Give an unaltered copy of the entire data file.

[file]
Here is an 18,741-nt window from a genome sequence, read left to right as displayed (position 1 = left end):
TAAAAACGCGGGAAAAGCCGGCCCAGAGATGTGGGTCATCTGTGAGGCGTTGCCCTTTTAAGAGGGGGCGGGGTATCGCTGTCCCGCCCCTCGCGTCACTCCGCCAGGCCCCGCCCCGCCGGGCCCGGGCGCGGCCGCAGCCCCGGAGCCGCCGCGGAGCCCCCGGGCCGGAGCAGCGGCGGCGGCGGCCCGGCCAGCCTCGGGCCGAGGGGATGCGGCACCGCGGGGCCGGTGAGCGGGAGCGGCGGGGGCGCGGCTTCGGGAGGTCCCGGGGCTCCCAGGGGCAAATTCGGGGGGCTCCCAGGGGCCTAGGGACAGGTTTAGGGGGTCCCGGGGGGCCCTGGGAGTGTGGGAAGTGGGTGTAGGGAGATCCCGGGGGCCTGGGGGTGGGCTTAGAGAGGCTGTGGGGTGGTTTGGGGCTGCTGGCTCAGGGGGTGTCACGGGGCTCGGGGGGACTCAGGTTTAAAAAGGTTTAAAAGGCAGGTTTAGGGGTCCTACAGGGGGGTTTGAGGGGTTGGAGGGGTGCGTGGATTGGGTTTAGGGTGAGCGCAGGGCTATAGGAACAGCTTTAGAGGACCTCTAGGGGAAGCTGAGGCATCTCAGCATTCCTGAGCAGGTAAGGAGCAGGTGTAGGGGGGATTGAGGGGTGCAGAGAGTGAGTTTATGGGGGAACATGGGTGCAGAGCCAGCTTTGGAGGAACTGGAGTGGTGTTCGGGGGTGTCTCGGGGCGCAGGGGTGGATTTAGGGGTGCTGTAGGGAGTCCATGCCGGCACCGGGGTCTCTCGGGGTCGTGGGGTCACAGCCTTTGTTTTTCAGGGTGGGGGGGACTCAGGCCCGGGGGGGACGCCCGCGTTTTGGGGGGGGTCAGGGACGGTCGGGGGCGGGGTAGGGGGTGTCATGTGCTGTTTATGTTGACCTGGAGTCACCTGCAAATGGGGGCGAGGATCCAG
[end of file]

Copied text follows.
Here is an 18,741-nt window from a genome sequence, read left to right as displayed (position 1 = left end):
TAAAAACGCGGGAAAAGCCGGCCCAGAGATGTGGGTCATCTGTGAGGCGTTGCCCTTTTAAGAGGGGGCGGGGTATCGCTGTCCCGCCCCTCGCGTCACTCCGCCAGGCCCCGCCCCGCCGGGCCCGGGCGCGGCCGCAGCCCCGGAGCCGCCGCGGAGCCCCCGGGCCGGAGCAGCGGCGGCGGCGGCCCGGCCAGCCTCGGGCCGAGGGGATGCGGCACCGCGGGGCCGGTGAGCGGGAGCGGCGGGGGCGCGGCTTCGGGAGGTCCCGGGGCTCCCAGGGGCAAATTCGGGGGGCTCCCAGGGGCCTAGGGACAGGTTTAGGGGGTCCCGGGGGGCCCTGGGAGTGTGGGAAGTGGGTGTAGGGAGATCCCGGGGGCCTGGGGGTGGGCTTAGAGAGGCTGTGGGGTGGTTTGGGGCTGCTGGCTCAGGGGGTGTCACGGGGCTCGGGGGGACTCAGGTTTAAAAAGGTTTAAAAGGCAGGTTTAGGGGTCCTACAGGGGGGTTTGAGGGGTTGGAGGGGTGCGTGGATTGGGTTTAGGGTGAGCGCAGGGCTATAGGAACAGCTTTAGAGGACCTCTAGGGGAAGCTGAGGCATCTCAGCATTCCTGAGCAGGTAAGGAGCAGGTGTAGGGGGGATTGAGGGGTGCAGAGAGTGAGTTTATGGGGGAACATGGGTGCAGAGCCAGCTTTGGAGGAACTGGAGTGGTGTTCGGGGGTGTCTCGGGGCGCAGGGGTGGATTTAGGGGTGCTGTAGGGAGTCCATGCCGGCACCGGGGTCTCTCGGGGTCGTGGGGTCACAGCCTTTGTTTTTCAGGGTGGGGGGGACTCAGGCCCGGGGGGGACGCCCGCGTTTTGGGGGGGGTCAGGGACGGTCGGGGGCGGGGTAGGGGGTGTCATGTGCTGTTTATGTTGACCTGGAGTCACCTGCAAATGGGGGCGAGGATCCAG